Today's Catch

Feb 4, 2014
Credit:

David Burdick/NOAA Photo Library

A crown-of-thorns starfish ( Acanthaster planci ) on a reef in the Marianas Islands. An “outbreak” of these coral-eating starfish can decimate a reef, and they have done great damage on Australia's Great Barrier Reef.Read more
Feb 3, 2014
Credit:

Seabird McKeon

Relatively slow moving, juvenile plane-head filefish Monacanthus hispidus (Monacanthidae) travel along with the algae. They pick off and eat small animals as they move around in the rotating sargassum ball. Adult filefish only grow to be about 11 inches long. Off the coast of Belize, Smithsonian Marine Science Network postdoctoral fellow, Seabird McKeon, studies floating seaweeds and the...Read more
Jan 31, 2014
Credit:

© Brian Skerry, www.brianskerry.com

A male great hammerhead shark swims in the Bahamas at sunset in this image captured by National Geographic photojournalist Brian Skerry. For nearly 30 years, Skerry has been swimming with and photographing sharks, including great whites, tigers, bulls, blacktips, and great hammerheads all over the world. In his first blog post for the Smithsonian Ocean Portal, " Swimming with Sharks ," Skerry...Read more
Jan 30, 2014
Credit:

Lori Morris, St. Johns River Water Management District

Johnson's seagrass is the lone ocean plant species listed under the Endangered Species Act. Its flowing green stalks play an important role in coastal ecosystems where they act as nursery grounds for small larval fish and are chomped on by the also endangered West Indian manatee and green sea turtle. See more endangered ocean species in our slideshow .Read more
Jan 29, 2014
Credit:

Mary Elizabeth Miller, Dauphin Island Sea Lab

A “pink meanie” jellyfish ( Drymonema larsoni )—a species found in the Gulf of Mexico and the Caribbean—feeds on a moon jelly ( Aurelia ). Dr. Keith Bayha from the Dauphin Island Sea Lab and Dr. Michael Dawson from the University of California, Merced recently discovered that the pink meanie represents not only a new species, but an entirely new family of jellyfish. Learn more about jellyfish...Read more
Jan 28, 2014
Credit:

© David Shale

This aptly named fish ( Anoplogaster cornuta ) has long, menacing fangs, but the adult fish is small, reaching only about 6 inches (17 cm) in length. It's teeth are the largest in the ocean in proportion to body size, and are so long that the fangtooth has an adaptation so that it can close its mouth! Special pouches on the roof of its mouth prevent the teeth from piercing the fish's brain when...Read more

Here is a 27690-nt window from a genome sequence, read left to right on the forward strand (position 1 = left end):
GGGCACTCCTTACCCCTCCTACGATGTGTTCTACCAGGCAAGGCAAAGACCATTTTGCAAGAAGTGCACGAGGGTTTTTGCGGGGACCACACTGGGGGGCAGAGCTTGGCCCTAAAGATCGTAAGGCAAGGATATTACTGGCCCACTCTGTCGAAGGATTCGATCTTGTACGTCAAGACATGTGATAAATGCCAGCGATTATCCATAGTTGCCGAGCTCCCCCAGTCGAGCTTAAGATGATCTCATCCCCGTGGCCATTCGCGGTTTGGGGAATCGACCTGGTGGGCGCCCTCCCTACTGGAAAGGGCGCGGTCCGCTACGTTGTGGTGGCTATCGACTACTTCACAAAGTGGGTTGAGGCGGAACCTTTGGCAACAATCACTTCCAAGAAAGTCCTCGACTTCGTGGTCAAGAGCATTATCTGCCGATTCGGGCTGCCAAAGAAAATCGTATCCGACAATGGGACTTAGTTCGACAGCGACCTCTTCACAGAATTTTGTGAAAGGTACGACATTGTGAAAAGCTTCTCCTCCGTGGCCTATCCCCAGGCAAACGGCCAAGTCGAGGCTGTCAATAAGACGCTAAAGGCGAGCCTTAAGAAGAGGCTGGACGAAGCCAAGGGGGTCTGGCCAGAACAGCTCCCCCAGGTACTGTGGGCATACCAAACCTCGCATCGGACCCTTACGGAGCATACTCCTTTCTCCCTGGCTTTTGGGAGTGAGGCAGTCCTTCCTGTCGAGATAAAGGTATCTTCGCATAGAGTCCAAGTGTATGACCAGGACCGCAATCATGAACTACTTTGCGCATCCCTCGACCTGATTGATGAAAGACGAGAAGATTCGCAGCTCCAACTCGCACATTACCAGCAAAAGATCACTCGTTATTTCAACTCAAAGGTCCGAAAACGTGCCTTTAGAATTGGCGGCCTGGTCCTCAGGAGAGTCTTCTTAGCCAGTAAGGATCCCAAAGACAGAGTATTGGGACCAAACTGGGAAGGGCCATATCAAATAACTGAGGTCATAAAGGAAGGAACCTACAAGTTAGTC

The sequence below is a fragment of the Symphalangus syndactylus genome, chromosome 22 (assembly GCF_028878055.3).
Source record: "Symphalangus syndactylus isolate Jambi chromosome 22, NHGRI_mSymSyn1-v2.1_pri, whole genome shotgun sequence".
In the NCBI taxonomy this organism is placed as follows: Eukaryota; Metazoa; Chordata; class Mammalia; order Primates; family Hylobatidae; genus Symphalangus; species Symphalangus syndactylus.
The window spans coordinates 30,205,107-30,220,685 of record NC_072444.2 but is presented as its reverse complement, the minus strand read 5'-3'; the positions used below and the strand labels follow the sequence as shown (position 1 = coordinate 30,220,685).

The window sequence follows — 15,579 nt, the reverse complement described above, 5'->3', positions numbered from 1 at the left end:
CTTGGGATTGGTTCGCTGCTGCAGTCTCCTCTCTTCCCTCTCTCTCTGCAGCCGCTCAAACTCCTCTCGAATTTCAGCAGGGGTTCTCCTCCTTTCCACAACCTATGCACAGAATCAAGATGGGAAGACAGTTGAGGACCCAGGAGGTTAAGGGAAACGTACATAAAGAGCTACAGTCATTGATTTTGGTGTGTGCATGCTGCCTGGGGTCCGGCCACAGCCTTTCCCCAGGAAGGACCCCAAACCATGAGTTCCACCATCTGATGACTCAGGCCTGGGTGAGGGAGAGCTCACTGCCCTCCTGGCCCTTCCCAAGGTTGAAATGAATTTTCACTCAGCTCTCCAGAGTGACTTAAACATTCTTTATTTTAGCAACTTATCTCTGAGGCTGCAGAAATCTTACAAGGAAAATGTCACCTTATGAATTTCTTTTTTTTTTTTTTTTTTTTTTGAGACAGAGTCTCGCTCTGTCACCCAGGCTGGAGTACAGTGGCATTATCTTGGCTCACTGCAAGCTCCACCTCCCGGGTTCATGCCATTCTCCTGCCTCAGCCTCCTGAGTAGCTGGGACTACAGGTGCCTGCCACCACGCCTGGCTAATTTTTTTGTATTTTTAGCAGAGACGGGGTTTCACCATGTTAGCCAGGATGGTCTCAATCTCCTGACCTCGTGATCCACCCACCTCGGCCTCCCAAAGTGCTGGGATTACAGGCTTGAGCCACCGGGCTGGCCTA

Jan 27, 2014
Credit:

Maggie D. Johnson, Scripps Institution of Oceanography

Unlike the green, leafy algae we're used to seeing on the seafloor, coralline algae has a hard crust—which you can see here at the molecular level in a photo from a scanning electron microscope. Each coralline algae cell builds a limestone wall around itself, creating a honeycomb-like structure. As layer upon layer of algae grow over one another, they form an ever-thicker crust that acts as a...Read more
Jan 24, 2014
Credit:

Eliott Norse, Marine Conservation Biology Institute/Marine Photobank

Bycatch, or accidentally caught species, can make up a very high percentage of the haul in shrimp trawl nets. However, some of these “trash” species are now being used, rather than discarded, and new technologies can reduce the catch of non-target species. Learn more in our featured story about Sustainable Seafood .Read more
Jan 23, 2014
Credit:

Amanda Feuerstein

Is it lights out for corals once they have experienced a bleaching event? Not necessarily. This photo shows a coral reef near Bocas del Toro, Panama that is in the process of recovering from a mass bleaching event that occurred in the summer of 2010. The tops contain some bleaching, but the sides look healthy. Warm waters had caused the corals to lose their zooxanthellae, the single-celled algae...Read more
Jan 22, 2014
Credit:

U.S. Fish and Wildlife Service

In the 1940s the short-tailed albatross population plummeted from tens of millions to such a small number that they were believed to be extinct. Their decline was due to hunting for their feathers and damage to their breeding islands from volcanic activity. Keeping track of these migratory birds can be difficult. They nest and breed on islands off of Japan and then fly to the west coast of the...Read more

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